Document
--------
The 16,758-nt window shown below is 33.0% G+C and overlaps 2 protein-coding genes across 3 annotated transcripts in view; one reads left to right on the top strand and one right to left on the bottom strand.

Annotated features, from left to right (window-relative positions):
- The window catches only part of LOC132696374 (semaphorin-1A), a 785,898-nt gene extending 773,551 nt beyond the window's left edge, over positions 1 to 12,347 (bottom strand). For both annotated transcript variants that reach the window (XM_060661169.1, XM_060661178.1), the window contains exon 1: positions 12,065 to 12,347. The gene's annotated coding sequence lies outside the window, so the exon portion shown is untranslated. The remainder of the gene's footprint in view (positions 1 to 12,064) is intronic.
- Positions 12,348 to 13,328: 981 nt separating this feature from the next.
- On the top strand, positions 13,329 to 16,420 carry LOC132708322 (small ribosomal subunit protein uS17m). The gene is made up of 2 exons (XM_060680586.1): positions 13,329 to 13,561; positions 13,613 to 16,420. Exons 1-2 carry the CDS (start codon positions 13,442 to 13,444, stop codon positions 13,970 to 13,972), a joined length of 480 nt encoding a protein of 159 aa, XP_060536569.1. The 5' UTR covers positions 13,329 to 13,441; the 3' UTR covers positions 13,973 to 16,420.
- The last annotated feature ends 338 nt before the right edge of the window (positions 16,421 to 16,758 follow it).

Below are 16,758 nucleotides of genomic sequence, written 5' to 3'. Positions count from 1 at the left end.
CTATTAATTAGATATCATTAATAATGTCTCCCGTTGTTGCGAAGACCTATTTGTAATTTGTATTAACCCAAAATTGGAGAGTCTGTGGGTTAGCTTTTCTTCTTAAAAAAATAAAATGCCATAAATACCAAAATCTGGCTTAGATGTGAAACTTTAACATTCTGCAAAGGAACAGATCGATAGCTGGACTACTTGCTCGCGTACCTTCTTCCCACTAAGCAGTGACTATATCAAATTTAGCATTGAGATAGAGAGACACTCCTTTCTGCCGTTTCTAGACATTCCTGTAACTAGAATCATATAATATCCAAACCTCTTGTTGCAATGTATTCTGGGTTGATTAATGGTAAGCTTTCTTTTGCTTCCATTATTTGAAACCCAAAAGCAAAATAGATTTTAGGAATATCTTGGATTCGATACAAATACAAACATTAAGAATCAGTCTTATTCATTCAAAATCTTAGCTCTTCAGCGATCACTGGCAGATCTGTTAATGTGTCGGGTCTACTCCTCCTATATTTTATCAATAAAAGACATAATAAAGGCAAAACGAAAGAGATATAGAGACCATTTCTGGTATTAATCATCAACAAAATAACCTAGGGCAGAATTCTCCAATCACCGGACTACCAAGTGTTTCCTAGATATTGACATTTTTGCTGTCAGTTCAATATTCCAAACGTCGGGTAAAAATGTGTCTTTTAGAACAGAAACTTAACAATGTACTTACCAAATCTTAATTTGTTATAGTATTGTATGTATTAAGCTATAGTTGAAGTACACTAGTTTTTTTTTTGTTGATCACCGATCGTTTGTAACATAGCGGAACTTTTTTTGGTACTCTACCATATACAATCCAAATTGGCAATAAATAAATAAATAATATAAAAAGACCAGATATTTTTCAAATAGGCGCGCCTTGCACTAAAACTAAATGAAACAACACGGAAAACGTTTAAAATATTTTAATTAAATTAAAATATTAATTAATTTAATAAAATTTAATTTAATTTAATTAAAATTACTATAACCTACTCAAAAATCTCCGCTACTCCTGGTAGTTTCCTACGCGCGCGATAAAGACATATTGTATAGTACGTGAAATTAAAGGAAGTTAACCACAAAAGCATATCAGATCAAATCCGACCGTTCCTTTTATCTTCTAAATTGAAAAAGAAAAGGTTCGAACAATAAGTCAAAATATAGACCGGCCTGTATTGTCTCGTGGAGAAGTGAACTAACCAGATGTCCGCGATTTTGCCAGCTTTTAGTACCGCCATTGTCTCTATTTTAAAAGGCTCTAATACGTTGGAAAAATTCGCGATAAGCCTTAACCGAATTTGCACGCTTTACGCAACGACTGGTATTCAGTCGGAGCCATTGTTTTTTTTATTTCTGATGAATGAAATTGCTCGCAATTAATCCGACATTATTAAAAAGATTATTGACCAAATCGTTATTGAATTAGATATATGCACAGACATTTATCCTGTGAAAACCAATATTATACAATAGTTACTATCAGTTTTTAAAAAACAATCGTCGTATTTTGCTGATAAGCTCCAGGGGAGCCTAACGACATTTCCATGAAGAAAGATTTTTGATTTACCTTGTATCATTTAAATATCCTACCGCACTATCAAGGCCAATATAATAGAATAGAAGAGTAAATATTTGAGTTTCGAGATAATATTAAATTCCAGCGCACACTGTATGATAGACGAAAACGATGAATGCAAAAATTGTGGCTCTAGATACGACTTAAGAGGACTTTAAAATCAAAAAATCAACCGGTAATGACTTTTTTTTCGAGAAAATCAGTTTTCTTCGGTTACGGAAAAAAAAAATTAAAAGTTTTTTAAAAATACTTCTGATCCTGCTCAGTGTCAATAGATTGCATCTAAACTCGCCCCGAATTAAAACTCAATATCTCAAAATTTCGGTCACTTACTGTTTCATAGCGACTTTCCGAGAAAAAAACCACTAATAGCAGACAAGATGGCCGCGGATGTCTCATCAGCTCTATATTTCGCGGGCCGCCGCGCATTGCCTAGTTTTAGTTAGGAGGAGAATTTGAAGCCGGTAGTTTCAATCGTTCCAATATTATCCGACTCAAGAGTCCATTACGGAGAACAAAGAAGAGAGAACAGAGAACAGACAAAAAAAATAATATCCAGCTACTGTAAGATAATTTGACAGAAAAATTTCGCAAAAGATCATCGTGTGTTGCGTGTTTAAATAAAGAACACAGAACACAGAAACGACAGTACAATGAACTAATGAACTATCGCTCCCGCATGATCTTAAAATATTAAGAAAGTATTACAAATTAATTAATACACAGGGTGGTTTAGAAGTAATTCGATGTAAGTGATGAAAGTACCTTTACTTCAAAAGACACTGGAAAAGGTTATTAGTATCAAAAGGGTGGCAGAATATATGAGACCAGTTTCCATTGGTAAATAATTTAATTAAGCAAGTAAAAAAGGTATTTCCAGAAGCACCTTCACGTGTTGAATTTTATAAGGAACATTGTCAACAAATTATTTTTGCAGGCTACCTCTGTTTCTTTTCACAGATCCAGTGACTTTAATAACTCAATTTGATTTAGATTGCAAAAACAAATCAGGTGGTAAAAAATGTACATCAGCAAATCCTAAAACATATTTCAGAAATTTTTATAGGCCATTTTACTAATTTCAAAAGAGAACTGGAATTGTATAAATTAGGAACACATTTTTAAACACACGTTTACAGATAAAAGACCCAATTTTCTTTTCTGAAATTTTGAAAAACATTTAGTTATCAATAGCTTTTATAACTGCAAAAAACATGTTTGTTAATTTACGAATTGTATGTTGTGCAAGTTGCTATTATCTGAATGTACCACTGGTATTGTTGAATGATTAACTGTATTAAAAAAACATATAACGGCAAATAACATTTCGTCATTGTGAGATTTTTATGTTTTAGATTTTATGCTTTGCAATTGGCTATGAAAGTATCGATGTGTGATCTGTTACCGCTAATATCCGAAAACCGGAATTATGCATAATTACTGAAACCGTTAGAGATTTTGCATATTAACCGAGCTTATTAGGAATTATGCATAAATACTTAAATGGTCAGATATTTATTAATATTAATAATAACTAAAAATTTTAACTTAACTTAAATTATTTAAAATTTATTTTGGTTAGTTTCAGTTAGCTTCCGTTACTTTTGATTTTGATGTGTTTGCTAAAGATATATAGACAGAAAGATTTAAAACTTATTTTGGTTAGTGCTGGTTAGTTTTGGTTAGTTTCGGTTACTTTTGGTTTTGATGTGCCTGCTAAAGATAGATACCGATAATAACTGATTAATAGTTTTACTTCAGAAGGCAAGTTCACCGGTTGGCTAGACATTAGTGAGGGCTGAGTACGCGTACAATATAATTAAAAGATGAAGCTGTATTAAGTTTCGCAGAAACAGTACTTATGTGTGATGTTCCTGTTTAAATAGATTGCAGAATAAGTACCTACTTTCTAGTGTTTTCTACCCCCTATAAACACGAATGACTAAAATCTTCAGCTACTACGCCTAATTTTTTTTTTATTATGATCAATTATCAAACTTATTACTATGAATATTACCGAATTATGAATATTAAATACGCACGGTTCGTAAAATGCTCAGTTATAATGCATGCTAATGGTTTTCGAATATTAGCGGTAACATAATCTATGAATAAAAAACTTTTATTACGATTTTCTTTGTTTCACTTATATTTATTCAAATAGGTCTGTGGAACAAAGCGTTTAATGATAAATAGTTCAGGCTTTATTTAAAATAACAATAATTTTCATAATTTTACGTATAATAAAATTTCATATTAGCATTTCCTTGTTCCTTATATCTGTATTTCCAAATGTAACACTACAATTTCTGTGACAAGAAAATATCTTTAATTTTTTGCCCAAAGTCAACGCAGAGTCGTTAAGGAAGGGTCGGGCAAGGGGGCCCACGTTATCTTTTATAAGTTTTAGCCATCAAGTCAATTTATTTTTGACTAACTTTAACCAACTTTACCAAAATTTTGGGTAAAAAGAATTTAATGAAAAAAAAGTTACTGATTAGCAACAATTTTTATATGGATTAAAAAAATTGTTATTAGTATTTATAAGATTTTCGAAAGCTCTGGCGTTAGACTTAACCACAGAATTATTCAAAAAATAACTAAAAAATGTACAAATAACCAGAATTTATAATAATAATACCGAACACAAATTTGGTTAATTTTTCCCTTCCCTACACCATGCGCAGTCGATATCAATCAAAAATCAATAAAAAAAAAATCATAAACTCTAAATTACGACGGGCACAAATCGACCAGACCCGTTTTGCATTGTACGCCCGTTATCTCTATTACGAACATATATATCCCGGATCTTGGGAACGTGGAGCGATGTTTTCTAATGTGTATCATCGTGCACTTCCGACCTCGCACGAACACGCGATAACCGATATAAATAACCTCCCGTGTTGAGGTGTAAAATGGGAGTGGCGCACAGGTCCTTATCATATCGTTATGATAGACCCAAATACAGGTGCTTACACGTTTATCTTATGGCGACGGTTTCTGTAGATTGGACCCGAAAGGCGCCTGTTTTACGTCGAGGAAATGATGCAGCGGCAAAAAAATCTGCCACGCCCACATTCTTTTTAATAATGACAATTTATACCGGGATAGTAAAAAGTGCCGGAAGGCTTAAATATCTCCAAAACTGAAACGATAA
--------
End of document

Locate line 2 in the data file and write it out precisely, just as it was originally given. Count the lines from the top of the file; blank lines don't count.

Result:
Annotated features, from left to right (window-relative positions):